Correction: China-Military Budget story
Mar. 07, 2015
BEIJING (AP) — In a story March 5 about China's military budget, The Associated Press incorrectly quoted Adam Liff, assistant professor at Indiana University's School of Global and International Studies. In the paragraph beginning, "In my view ..." the word "myself" should be "itself." The subsequent paragraph was wrongly attributed to Liff. It does not carry any attribution.
A corrected version of the story is below:
China defense spending to grow 10.1 percent in 2015
China to raise defense spending by relatively mild 10.1 percent in 2015, amid neighbors unease
By CHRISTOPHER BODEEN
BEIJING (AP) — China said Thursday it will boost defense spending by 10.1 percent, a smaller rise than last year but in line with large annual increases that have drawn concern among the country's neighbors over Beijing's military and territorial ambitions.
Beijing says the higher spending is needed to modernize equipment and improve conditions for the 2.3 million-member People's Liberation Army, the world's largest standing military. Observers in the U.S. and the region say the spending reflects the growing power of the world's second-largest economy and its desire to assert itself in the region and globally.
The last 15 years have seen spending increases as high as 17.7 percent annually, but those have declined steadily since the global economic crisis of 2008-2009. That's roughly in line with the overall Chinese economy's settling into what leaders call the "new normal" of slower expansion, with the government on Thursday setting a target of just 7 percent growth for 2015.
In its budget report to the annual session of the national legislature, the Finance Ministry said China's forces should be strengthened "so that they are constantly developing their ability to complete their missions and tasks; so that they safeguard China's sovereignty, security and territorial integrity; and so that they ensure its peaceful development."
The PLA makes up the largest single delegation to the legislature known as the 2,954-member National People's Congress, and its leaders have been vocal in the past on the need for ramped-up defense spending.
This year's figure compares to an increase last year of 12.2 percent, but Lt. Gen. Zhong Zhiming of the northeastern Shenyang Military Region said the smaller increase was understandable given the slowing of the overall economy.
"The military definitely needs funds for growth, but the military also needs to consider the situation of ordinary citizens and I think this level is appropriate and acceptable," Zhong told reporters following the session on the steps of the Great Hall of the People in central Beijing.
Despite China's assurances that its military posture is strictly defensive, neighboring countries have increased spending on their own armed forces in part to counter China's rise.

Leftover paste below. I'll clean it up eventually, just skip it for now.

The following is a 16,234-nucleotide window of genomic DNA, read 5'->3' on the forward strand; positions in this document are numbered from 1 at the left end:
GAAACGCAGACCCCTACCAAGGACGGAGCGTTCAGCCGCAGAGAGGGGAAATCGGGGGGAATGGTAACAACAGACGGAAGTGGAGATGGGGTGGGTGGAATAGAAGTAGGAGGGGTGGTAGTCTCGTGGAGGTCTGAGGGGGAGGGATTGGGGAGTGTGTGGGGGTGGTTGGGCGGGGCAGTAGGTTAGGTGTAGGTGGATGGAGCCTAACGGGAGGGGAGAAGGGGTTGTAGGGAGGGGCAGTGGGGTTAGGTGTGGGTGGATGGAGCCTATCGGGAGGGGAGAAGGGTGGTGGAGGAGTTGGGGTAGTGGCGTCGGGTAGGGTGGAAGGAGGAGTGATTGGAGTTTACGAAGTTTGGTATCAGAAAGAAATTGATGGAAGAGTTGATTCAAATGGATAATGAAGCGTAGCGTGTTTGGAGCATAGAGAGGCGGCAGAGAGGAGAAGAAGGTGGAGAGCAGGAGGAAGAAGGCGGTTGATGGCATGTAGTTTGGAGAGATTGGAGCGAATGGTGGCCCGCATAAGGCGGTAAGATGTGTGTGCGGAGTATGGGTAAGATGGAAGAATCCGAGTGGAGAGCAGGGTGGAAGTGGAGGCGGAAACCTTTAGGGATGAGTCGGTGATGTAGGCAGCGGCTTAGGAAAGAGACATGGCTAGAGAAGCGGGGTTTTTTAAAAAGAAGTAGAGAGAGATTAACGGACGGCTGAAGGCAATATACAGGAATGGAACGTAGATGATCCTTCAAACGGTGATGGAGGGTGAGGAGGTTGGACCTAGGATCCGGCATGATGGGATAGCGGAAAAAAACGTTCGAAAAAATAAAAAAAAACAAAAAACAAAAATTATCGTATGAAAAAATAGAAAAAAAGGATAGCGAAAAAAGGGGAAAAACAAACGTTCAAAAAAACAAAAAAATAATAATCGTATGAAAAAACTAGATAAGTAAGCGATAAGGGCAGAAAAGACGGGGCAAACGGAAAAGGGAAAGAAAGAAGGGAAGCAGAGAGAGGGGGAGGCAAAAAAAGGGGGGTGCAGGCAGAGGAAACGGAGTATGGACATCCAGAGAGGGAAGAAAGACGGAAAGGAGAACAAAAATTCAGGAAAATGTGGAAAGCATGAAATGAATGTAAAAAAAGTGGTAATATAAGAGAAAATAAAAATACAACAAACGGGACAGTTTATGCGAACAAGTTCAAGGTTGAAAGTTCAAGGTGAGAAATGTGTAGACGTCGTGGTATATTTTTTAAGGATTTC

Japan, which is locked in a bitter island dispute with China, increased its defense budget by 2.8 percent this year to a record $42 billion. India, which disputes Himalayan territory with China, increased its spending this year by 11 percent to $40 billion.
China also has disputes with several neighbors over territory in the South China Sea, where U.S. Director of National Intelligence James Clapper said last week that Beijing is expanding outposts as part of an "aggressive" effort to assert sovereignty.
State Department spokeswoman Marie Harf told reporters Wednesday that the U.S. was monitoring China's military developments. She called for China to be more transparent and use its capabilities "in a manner that's conducive to maintenance of peace and stability in the Asia-Pacific region."
China's official military spending is still less than a third of the U.S. defense budget, a proposed $534 billion this year along with $51 billion for the conflicts in Afghanistan, Iraq and Syria. But it comes against a background of anticipated flat or falling American spending on its armed forces in coming years.
The Pentagon and global arms bodies estimate China's actual military spending may be anywhere from 40 to 50 percent more because the official budget doesn't include the costs of high-tech weapons imports, research and development, and other programs.
The fuzzy math has fueled complaints from the U.S. and others over Beijing's lack of transparency about its defense spending along with how it intends to use its stronger military. Those objections won't likely abate anytime soon, despite the lower rate of spending growth, said Adam Liff, assistant professor at Indiana University's School of Global and International Studies.
"In my view, China's continued low military transparency does everyone with an interest in stability in East Asia — including itself — a major disservice," Liff said.
The growing disparity between defense spending increases and overall economic growth represented a new trend that could become a drag on the economy.
China's low inflation could make this year's increase close to or bigger in real terms than rises in recent years, when rapid price increases eroded the military's buying power.
China is seeking to improve conditions for the military amid rising labor costs and competition with the private sector for top graduates in science and technology.
The need for ever-more sophisticated weaponry is also increasing the costs, with the addition of an aircraft carrier combat wing, the roll-out of two prototype stealth fighters and cruise missiles that fly faster than the speed of sound.
Associated Press writer Matthew Pennington in Washington contributed to this report.